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A number of residents at Seattle Sober Living are making an intentional effort to spend time with others.
One of those residents wrote the following, reflecting on his newfound perspectives on sober community:

 

For people in recovery, meetings are a common hub to gain insight and learn from the experience of others. If you stay long enough, you’ll hear fellow alcoholics and addicts repeat common phrases; One day at a time, easy does it, no matter what, life on life’s terms, it’s alcoholism not alcoholwasm. A few of us residents at Seattle Sober Living have recently been resonating on a well-heard phrase in the sober community: “The opposite of addiction is connection.”

 

Connection is arguably one of the most important aspects of living in a sober community. In active addiction, a lot of us would isolate instead of spending time with peers. In recovery, being surrounded by other people that have been in your shoes can be healing. To be seen, to be known, and to be accepted without getting loaded has a surprising amount of value.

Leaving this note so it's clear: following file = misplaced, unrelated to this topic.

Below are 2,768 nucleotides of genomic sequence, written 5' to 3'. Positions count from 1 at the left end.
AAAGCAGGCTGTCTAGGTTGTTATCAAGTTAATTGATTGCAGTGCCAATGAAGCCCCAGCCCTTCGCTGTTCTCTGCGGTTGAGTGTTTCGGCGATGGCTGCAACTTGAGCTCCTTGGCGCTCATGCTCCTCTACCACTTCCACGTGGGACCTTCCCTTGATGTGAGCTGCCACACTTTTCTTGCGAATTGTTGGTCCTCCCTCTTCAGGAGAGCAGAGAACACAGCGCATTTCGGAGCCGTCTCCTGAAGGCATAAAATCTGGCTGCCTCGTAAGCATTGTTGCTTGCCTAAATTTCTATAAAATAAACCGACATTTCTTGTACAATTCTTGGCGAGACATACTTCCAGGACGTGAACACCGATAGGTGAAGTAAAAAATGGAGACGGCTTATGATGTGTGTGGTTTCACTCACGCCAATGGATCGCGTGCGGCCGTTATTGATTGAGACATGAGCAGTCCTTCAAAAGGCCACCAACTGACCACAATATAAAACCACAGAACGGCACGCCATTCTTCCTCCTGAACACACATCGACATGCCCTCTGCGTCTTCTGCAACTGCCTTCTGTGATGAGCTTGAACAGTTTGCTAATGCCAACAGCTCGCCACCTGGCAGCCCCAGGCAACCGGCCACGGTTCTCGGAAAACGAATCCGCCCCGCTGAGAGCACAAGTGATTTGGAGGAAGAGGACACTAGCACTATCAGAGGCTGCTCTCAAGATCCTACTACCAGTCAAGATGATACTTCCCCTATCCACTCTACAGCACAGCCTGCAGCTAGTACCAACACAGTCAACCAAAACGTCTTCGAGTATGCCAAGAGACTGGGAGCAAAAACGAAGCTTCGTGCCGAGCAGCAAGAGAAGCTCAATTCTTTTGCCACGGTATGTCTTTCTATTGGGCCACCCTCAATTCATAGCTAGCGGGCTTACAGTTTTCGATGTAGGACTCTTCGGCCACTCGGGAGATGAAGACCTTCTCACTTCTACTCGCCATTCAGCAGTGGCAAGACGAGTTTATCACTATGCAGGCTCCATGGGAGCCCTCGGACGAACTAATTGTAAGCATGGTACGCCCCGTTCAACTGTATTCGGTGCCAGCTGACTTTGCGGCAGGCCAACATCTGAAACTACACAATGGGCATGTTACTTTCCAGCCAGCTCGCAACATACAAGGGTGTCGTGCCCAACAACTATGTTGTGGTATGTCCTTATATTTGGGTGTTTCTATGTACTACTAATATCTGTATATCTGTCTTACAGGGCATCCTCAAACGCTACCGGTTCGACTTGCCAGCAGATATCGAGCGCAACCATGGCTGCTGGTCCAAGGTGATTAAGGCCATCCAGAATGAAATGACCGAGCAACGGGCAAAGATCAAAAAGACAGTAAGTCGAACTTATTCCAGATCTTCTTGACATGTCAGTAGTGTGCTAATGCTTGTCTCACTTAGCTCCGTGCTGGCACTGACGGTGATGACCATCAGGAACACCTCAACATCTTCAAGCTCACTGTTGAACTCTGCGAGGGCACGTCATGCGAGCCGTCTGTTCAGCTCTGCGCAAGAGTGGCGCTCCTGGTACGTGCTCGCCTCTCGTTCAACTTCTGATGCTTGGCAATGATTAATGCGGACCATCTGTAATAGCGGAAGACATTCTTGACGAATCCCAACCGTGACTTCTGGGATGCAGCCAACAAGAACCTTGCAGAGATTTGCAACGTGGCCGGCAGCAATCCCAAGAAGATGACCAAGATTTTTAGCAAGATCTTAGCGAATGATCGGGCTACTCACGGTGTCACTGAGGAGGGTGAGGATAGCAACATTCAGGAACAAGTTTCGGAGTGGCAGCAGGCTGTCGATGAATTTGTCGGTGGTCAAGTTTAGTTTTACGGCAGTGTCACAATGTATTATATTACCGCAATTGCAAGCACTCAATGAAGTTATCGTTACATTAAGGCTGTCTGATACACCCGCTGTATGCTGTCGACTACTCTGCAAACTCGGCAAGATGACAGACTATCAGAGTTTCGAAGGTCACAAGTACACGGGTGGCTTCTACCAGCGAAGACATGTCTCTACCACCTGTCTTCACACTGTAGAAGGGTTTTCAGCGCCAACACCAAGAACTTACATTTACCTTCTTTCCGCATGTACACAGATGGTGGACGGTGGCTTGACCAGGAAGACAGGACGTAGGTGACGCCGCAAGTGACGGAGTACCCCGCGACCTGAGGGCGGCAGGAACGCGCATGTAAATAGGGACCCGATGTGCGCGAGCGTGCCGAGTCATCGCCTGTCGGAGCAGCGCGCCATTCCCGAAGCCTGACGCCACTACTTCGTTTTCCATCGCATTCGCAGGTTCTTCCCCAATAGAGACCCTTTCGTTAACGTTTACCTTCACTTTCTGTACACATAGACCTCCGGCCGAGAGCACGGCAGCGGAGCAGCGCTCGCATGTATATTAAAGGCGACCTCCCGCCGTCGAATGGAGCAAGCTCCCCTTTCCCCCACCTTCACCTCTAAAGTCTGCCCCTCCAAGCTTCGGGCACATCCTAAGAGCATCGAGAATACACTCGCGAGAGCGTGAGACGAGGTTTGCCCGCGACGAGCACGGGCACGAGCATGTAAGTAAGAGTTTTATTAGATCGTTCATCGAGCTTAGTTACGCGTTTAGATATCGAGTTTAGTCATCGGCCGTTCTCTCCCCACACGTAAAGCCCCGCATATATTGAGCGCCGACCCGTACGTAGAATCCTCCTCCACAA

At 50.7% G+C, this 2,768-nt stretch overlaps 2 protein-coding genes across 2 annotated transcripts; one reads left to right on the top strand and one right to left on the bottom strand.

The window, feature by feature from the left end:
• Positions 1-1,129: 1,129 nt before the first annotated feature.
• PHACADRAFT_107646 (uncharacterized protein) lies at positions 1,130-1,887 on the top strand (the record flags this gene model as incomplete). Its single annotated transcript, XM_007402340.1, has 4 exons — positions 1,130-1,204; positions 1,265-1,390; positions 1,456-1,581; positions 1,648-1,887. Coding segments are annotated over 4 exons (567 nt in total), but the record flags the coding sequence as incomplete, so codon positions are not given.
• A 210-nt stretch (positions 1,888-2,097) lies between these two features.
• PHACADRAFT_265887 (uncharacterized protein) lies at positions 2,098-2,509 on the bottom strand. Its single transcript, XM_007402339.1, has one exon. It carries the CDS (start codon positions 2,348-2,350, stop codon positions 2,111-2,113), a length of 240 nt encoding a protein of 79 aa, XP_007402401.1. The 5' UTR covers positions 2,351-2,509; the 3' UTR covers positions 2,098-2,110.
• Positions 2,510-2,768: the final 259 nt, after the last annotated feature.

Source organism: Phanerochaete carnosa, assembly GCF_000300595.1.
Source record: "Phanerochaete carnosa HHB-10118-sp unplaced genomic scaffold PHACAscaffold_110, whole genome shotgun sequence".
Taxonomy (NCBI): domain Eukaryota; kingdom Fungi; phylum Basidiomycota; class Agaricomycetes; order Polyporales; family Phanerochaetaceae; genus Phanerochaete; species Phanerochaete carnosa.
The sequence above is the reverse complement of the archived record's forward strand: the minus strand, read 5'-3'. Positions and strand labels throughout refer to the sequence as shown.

In the last 30 days, us residents have practiced enjoying things together that don’t include drugs and alcohol. We’ve gone bowling, shared Netflix marathons, gone to the gym, explored different coffee shops, checked out new meetings, jogged around the neighborhood, spent work shifts together, hit the movie theater, cooked dinner, had musical “jam sessions,” and played rounds of golf. Together, we’re proving that a sober life doesn’t have to be a dull and boring life. A sober life can be a life of connection and doing what we love.

 

 

 

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